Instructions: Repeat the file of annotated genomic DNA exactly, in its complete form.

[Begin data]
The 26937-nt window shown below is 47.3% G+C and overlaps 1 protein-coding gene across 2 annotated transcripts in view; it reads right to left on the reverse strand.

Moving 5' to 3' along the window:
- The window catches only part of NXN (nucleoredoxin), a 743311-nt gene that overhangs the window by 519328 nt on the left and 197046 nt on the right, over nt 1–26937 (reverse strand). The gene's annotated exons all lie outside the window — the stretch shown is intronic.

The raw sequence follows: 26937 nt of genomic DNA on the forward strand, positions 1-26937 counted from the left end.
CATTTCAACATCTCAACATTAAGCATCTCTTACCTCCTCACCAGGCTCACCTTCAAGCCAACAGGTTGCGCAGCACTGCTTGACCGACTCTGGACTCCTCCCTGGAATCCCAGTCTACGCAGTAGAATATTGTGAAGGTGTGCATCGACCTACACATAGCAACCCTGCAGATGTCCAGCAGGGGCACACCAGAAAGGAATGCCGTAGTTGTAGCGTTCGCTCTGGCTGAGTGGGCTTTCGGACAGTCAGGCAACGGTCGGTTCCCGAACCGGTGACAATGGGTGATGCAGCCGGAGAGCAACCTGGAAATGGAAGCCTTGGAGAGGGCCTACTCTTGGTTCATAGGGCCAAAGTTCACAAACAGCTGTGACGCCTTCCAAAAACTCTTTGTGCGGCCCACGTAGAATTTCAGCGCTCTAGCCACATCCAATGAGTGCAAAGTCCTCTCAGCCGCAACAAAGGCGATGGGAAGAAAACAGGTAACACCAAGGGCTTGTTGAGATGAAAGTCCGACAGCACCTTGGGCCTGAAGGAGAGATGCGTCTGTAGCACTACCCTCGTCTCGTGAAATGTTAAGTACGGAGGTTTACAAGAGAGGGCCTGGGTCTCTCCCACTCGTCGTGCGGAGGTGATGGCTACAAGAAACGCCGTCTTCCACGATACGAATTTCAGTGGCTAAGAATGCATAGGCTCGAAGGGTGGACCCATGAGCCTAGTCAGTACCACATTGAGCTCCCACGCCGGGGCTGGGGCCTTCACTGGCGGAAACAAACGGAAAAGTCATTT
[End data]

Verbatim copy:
The 26937-nt window shown below is 47.3% G+C and overlaps 1 protein-coding gene across 2 annotated transcripts in view; it reads right to left on the reverse strand.

Moving 5' to 3' along the window:
- The window catches only part of NXN (nucleoredoxin), a 743311-nt gene that overhangs the window by 519328 nt on the left and 197046 nt on the right, over nt 1–26937 (reverse strand). The gene's annotated exons all lie outside the window — the stretch shown is intronic.

The raw sequence follows: 26937 nt of genomic DNA on the forward strand, positions 1-26937 counted from the left end.
CATTTCAACATCTCAACATTAAGCATCTCTTACCTCCTCACCAGGCTCACCTTCAAGCCAACAGGTTGCGCAGCACTGCTTGACCGACTCTGGACTCCTCCCTGGAATCCCAGTCTACGCAGTAGAATATTGTGAAGGTGTGCATCGACCTACACATAGCAACCCTGCAGATGTCCAGCAGGGGCACACCAGAAAGGAATGCCGTAGTTGTAGCGTTCGCTCTGGCTGAGTGGGCTTTCGGACAGTCAGGCAACGGTCGGTTCCCGAACCGGTGACAATGGGTGATGCAGCCGGAGAGCAACCTGGAAATGGAAGCCTTGGAGAGGGCCTACTCTTGGTTCATAGGGCCAAAGTTCACAAACAGCTGTGACGCCTTCCAAAAACTCTTTGTGCGGCCCACGTAGAATTTCAGCGCTCTAGCCACATCCAATGAGTGCAAAGTCCTCTCAGCCGCAACAAAGGCGATGGGAAGAAAACAGGTAACACCAAGGGCTTGTTGAGATGAAAGTCCGACAGCACCTTGGGCCTGAAGGAGAGATGCGTCTGTAGCACTACCCTCGTCTCGTGAAATGTTAAGTACGGAGGTTTACAAGAGAGGGCCTGGGTCTCTCCCACTCGTCGTGCGGAGGTGATGGCTACAAGAAACGCCGTCTTCCACGATACGAATTTCAGTGGCTAAGAATGCATAGGCTCGAAGGGTGGACCCATGAGCCTAGTCAGTACCACATTGAGCTCCCACGCCGGGGCTGGGGCCTTCACTGGCGGAAACAAACGGAAAAGTCATTT